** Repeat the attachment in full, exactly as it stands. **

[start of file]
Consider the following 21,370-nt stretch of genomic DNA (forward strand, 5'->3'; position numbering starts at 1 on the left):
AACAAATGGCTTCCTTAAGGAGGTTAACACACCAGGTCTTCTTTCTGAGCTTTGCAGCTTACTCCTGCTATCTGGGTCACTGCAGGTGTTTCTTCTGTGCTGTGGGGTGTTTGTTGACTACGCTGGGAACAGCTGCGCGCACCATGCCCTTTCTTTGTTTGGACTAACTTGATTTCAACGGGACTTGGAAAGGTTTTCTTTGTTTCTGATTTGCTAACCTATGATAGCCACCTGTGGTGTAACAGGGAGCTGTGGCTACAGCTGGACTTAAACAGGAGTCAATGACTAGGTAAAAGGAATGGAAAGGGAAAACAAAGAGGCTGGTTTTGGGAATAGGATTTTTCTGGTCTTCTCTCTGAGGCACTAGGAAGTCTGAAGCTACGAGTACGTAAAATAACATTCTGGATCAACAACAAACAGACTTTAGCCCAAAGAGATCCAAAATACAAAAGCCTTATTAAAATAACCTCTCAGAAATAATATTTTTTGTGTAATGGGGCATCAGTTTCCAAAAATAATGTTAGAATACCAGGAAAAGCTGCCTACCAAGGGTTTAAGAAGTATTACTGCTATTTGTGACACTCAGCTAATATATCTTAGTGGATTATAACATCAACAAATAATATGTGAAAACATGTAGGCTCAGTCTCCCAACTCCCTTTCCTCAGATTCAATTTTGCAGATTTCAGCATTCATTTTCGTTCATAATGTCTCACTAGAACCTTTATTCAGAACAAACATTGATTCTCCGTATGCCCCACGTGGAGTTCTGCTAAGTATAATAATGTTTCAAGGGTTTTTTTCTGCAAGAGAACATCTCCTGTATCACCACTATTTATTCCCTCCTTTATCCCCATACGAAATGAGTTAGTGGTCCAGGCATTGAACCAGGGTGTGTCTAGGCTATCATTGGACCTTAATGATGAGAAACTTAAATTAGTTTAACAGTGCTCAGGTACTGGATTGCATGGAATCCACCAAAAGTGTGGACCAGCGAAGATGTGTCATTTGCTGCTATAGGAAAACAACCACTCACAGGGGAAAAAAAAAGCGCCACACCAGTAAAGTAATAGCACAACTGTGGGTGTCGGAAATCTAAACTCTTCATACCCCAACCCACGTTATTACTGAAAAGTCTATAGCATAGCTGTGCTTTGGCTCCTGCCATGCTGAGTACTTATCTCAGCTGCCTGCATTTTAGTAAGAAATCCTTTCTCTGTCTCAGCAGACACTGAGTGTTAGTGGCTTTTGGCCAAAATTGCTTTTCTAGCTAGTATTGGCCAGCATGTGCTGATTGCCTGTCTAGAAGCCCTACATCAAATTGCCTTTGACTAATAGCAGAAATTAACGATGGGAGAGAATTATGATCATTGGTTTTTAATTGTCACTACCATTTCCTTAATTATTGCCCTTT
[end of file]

Consider the following 21,370-nt stretch of genomic DNA (forward strand, 5'->3'; position numbering starts at 1 on the left):
AACAAATGGCTTCCTTAAGGAGGTTAACACACCAGGTCTTCTTTCTGAGCTTTGCAGCTTACTCCTGCTATCTGGGTCACTGCAGGTGTTTCTTCTGTGCTGTGGGGTGTTTGTTGACTACGCTGGGAACAGCTGCGCGCACCATGCCCTTTCTTTGTTTGGACTAACTTGATTTCAACGGGACTTGGAAAGGTTTTCTTTGTTTCTGATTTGCTAACCTATGATAGCCACCTGTGGTGTAACAGGGAGCTGTGGCTACAGCTGGACTTAAACAGGAGTCAATGACTAGGTAAAAGGAATGGAAAGGGAAAACAAAGAGGCTGGTTTTGGGAATAGGATTTTTCTGGTCTTCTCTCTGAGGCACTAGGAAGTCTGAAGCTACGAGTACGTAAAATAACATTCTGGATCAACAACAAACAGACTTTAGCCCAAAGAGATCCAAAATACAAAAGCCTTATTAAAATAACCTCTCAGAAATAATATTTTTTGTGTAATGGGGCATCAGTTTCCAAAAATAATGTTAGAATACCAGGAAAAGCTGCCTACCAAGGGTTTAAGAAGTATTACTGCTATTTGTGACACTCAGCTAATATATCTTAGTGGATTATAACATCAACAAATAATATGTGAAAACATGTAGGCTCAGTCTCCCAACTCCCTTTCCTCAGATTCAATTTTGCAGATTTCAGCATTCATTTTCGTTCATAATGTCTCACTAGAACCTTTATTCAGAACAAACATTGATTCTCCGTATGCCCCACGTGGAGTTCTGCTAAGTATAATAATGTTTCAAGGGTTTTTTTCTGCAAGAGAACATCTCCTGTATCACCACTATTTATTCCCTCCTTTATCCCCATACGAAATGAGTTAGTGGTCCAGGCATTGAACCAGGGTGTGTCTAGGCTATCATTGGACCTTAATGATGAGAAACTTAAATTAGTTTAACAGTGCTCAGGTACTGGATTGCATGGAATCCACCAAAAGTGTGGACCAGCGAAGATGTGTCATTTGCTGCTATAGGAAAACAACCACTCACAGGGGAAAAAAAAAGCGCCACACCAGTAAAGTAATAGCACAACTGTGGGTGTCGGAAATCTAAACTCTTCATACCCCAACCCACGTTATTACTGAAAAGTCTATAGCATAGCTGTGCTTTGGCTCCTGCCATGCTGAGTACTTATCTCAGCTGCCTGCATTTTAGTAAGAAATCCTTTCTCTGTCTCAGCAGACACTGAGTGTTAGTGGCTTTTGGCCAAAATTGCTTTTCTAGCTAGTATTGGCCAGCATGTGCTGATTGCCTGTCTAGAAGCCCTACATCAAATTGCCTTTGACTAATAGCAGAAATTAACGATGGGAGAGAATTATGATCATTGGTTTTTAATTGTCACTACCATTTCCTTAATTATTGCCCTTT